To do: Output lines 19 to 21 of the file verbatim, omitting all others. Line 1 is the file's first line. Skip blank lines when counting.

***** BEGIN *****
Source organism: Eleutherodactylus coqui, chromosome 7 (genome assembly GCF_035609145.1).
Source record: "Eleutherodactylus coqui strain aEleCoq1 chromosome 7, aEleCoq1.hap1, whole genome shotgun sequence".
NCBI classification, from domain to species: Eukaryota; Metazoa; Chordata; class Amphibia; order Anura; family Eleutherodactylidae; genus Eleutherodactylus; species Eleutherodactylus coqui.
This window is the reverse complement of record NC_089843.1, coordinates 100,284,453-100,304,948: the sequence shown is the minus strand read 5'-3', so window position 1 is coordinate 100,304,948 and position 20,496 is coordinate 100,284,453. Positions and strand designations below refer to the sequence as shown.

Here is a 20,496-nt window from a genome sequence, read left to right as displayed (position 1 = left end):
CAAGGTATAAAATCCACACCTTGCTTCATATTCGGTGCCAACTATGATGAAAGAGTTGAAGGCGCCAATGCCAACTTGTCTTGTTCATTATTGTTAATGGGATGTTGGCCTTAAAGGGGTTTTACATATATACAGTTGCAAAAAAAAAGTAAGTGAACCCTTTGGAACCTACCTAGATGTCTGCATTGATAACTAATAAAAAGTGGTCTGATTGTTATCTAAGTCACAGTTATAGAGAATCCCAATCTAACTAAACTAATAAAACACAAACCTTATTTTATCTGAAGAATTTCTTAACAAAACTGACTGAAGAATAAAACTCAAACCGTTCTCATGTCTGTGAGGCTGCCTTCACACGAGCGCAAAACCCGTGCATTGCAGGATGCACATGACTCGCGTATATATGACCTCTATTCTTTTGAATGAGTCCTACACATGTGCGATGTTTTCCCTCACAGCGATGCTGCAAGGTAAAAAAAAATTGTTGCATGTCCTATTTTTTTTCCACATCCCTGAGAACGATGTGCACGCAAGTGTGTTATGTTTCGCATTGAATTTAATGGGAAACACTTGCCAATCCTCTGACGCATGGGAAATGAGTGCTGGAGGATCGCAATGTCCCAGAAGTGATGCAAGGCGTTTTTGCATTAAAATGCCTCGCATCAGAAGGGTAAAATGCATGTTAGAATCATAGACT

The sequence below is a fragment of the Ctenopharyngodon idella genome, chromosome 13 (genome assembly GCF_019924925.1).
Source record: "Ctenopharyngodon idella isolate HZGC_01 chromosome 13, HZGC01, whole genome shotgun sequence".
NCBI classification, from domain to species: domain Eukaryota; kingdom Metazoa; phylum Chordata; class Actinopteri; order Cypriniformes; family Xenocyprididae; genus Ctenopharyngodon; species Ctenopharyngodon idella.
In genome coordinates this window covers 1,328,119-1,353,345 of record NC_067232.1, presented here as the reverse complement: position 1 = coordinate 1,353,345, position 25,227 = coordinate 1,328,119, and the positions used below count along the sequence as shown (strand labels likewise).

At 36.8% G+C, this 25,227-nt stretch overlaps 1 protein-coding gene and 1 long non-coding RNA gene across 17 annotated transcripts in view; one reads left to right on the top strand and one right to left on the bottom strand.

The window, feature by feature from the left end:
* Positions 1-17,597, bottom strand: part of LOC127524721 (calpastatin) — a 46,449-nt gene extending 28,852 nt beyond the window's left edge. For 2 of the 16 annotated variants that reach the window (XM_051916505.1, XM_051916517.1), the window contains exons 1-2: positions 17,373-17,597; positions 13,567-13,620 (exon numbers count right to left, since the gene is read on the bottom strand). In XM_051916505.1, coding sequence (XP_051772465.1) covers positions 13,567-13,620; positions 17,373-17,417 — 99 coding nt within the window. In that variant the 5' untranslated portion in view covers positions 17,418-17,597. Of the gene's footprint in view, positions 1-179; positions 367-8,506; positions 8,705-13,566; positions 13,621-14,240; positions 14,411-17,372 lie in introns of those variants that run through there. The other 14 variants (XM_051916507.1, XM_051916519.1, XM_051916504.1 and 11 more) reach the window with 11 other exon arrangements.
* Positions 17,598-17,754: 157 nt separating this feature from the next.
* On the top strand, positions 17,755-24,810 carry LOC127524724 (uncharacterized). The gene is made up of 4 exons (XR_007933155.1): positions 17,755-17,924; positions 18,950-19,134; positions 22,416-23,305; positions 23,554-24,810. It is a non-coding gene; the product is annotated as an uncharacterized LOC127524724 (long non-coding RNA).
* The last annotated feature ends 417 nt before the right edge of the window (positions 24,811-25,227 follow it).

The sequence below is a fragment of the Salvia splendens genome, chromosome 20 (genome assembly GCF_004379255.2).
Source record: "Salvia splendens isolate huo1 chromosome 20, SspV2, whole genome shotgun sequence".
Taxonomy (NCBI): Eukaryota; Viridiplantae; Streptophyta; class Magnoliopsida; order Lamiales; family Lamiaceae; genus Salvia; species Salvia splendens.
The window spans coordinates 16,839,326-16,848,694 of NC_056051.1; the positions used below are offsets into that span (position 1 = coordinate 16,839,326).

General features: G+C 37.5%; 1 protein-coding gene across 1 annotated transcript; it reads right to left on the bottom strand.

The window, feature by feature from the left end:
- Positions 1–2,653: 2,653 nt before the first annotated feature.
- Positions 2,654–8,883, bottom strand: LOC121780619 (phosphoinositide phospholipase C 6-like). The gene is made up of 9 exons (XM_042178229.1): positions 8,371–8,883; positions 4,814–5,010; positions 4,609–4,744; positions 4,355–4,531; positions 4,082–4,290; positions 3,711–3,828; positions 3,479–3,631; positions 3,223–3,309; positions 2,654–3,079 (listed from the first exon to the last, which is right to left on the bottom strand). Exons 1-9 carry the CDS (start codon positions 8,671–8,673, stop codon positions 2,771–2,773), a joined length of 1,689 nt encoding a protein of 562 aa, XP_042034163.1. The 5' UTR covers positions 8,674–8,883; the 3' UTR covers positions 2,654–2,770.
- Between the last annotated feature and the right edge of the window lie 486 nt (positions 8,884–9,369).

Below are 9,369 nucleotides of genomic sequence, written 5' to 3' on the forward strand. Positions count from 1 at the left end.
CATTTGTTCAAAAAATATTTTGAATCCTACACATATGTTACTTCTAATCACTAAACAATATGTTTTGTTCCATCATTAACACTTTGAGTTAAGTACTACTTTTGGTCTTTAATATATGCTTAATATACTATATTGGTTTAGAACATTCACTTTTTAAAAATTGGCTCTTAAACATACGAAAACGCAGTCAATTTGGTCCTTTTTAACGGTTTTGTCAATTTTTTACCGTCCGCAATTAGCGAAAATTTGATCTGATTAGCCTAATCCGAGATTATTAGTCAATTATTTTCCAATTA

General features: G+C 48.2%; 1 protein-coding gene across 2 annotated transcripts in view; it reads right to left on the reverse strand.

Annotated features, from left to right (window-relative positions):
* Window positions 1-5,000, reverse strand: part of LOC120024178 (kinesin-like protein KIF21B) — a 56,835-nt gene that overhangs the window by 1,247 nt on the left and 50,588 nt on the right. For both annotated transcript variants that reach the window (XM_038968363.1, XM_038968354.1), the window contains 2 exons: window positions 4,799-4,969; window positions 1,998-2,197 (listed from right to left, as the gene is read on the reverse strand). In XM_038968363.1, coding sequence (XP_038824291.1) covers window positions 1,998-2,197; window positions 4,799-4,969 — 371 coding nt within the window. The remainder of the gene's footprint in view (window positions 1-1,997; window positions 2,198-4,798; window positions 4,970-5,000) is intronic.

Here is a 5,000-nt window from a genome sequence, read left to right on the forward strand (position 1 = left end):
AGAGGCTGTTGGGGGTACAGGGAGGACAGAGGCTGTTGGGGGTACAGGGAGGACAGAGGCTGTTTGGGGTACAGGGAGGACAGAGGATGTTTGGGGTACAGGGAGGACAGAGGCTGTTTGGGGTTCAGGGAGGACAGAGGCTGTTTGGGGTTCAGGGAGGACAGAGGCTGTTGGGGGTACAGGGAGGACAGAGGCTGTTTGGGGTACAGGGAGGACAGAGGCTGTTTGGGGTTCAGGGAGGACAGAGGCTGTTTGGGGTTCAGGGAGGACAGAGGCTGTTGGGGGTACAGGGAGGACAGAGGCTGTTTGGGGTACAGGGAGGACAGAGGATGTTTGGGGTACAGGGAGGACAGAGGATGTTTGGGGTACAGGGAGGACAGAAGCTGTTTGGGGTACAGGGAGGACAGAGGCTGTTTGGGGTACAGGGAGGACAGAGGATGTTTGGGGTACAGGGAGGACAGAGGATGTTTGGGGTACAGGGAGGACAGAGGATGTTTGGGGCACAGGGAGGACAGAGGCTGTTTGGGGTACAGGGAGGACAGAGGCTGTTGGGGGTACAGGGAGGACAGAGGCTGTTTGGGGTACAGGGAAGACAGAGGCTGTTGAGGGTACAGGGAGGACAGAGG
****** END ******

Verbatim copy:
Taxonomy (NCBI): Eukaryota; Viridiplantae; Streptophyta; class Magnoliopsida; order Lamiales; family Lamiaceae; genus Salvia; species Salvia splendens.
The window spans coordinates 16,839,326-16,848,694 of NC_056051.1; the positions used below are offsets into that span (position 1 = coordinate 16,839,326).

General features: G+C 37.5%; 1 protein-coding gene across 1 annotated transcript; it reads right to left on the bottom strand.